John McDonough, 81, this June will celebrate his 20th year as a volunteer for UnityPoint Health-St. Luke’s Hospital’s “Senior Health Insurance Information Program” (SHIIP) in Cedar Rapids, Iowa.
Through SHIIP, he and other volunteers have helped thousands of area seniors sort through information on Medicare and related health insurance issues so they can make informed decisions about their health care coverage.
After retiring as an engineer at the Cedar Rapids-based Rockwell Collins aerospace company, McDonough started volunteering at St. Luke’s Hospital. “I had never volunteered a day in my life,” says McDonough, who is one of 30 SHIIP volunteers – all seniors counseling other seniors about health insurance. “After a couple of weeks of retirement, I found that I needed some activity so I signed up for SHIIP. I haven’t slowed down since I started here.”
He says the most common question asked SHIIP’s counselors is how to save money on prescription drugs. The hospital’s SHIIP team saved 2,365 Iowans $590,358 last year on their prescription drugs.
“That’s an incredible impact these volunteers are making for the seniors in our community,” says Angela Berns, who manages volunteer services at the hospital.
McDonough and the rest of St. Luke’s Hospital’s SHIIP volunteers last year received an AHA Hospital Award for Volunteer Excellence (HAVE) at the AHA’s Annual Membership Meeting in Washington, D.C. The program was recognized in the award category of community outreach and collaboration.
Every year the AHA HAVE Awards honor exceptional volunteer programs and their contribution to patients, hospitals and the communities they serve. The association will recognize the 2016 AHA HAVE Award recipients at its annual meeting next month in Washington, D.C.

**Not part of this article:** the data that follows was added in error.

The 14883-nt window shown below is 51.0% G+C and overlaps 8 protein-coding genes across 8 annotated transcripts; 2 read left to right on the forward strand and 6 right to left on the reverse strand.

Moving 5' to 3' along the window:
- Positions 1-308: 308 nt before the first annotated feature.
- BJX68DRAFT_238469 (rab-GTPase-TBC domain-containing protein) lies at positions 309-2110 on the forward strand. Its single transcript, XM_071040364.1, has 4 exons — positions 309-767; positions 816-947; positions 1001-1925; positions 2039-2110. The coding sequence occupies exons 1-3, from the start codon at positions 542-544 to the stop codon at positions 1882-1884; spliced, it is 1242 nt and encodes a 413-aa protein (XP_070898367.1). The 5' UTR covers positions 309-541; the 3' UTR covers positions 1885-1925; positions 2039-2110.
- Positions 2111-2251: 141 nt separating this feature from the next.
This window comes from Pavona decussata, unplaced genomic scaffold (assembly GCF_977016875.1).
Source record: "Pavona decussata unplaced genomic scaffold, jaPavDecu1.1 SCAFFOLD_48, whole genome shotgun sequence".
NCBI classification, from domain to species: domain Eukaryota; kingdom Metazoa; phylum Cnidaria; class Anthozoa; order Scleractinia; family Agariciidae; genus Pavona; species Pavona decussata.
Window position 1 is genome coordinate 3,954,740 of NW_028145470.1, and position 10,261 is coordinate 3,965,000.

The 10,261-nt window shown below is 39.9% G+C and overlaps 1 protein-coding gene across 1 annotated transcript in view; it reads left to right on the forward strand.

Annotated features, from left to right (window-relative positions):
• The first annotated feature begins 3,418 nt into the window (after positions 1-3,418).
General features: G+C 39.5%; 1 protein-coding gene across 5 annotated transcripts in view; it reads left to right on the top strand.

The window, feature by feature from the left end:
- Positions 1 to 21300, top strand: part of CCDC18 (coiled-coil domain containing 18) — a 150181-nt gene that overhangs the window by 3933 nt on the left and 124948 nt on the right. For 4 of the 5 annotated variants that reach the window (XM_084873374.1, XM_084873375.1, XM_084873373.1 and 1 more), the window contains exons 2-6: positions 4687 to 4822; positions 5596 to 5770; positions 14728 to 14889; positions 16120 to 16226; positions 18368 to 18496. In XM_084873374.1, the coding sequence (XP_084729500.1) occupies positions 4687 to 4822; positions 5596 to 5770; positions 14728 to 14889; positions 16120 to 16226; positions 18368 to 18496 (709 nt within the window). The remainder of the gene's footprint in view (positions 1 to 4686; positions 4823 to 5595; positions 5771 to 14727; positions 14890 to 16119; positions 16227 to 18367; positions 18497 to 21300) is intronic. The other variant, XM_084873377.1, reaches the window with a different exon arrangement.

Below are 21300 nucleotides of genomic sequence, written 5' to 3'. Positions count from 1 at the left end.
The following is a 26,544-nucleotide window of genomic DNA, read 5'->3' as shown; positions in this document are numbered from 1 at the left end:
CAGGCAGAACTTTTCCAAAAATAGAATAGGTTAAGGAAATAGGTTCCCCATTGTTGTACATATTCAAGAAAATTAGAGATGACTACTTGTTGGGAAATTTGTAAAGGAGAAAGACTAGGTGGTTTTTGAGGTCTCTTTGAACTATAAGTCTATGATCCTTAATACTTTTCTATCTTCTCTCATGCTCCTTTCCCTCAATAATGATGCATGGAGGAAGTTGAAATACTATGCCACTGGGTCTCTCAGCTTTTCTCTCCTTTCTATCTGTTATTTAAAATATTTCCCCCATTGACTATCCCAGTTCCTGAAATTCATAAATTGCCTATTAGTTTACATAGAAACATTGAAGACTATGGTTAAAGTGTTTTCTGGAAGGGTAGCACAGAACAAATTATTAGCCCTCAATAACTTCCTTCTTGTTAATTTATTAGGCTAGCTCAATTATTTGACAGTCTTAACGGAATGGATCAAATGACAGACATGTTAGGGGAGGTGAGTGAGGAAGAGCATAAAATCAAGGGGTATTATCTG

The Iowa Insurance Division created SHIIP in 1990 to provide free, confidential and objective counseling to Medicare patients about Medicare, Medicare prescription drug plans, billing and claims issues and long-term care insurance. St. Luke’s Hospital has participated in SHIIP since the program’s inception and is its largest sponsor in Iowa. Volunteers must pass a training program conducted by the state’s insurance division before they can become SHIIP counselors.
“Helping people, making them smile and giving them someone to talk to is important for our clients and for our volunteers,” Berns says. As Medicare beneficiaries, the volunteers can “relate to many of their clients’ questions and are a comforting presence for patients” concerned about their care and coverage, she says.
“Volunteers are the best hospital ambassador,” Berns adds. “They understand what goes on in the hospital and see how everyone who is a part of the hospital is working to advance our mission. Then, they are out in the community answering questions and describing our patients’ experience. They send a positive message.”
Volunteers staff the hospital’s SHIIP office Monday through Friday from 8 a.m. to 4 p.m. McDonough says the volunteers are especially busy in the fall, during Medicare’s open enrollment period. He volunteers up to four days a week and even occasionally does paperwork at home on Saturdays.
“I like interfacing with the folks,” McDonough says. “The people I see absolutely need our help. We help them out and they help me out by keeping me active.”
The hospital’s longest-serving SHIIP counselor has been in the program for 24 years and many have volunteered for more than a decade.
An awards ceremony hosted by the governor celebrates service anniversaries for the counselors, as part of a program honoring volunteers for Iowa’s non-profit, charitable and government programs. McDonough will be among those receiving a “Governors Volunteers Award” from Gov. Terry Branstad in June for his 20 years of service as a SHIIP volunteer.
Asked how much longer he’ll volunteer at the hospital, McDonough replies: “I guess I’ll be doing this until I can’t do it anymore. I’m 81 and I’m still raring to go.”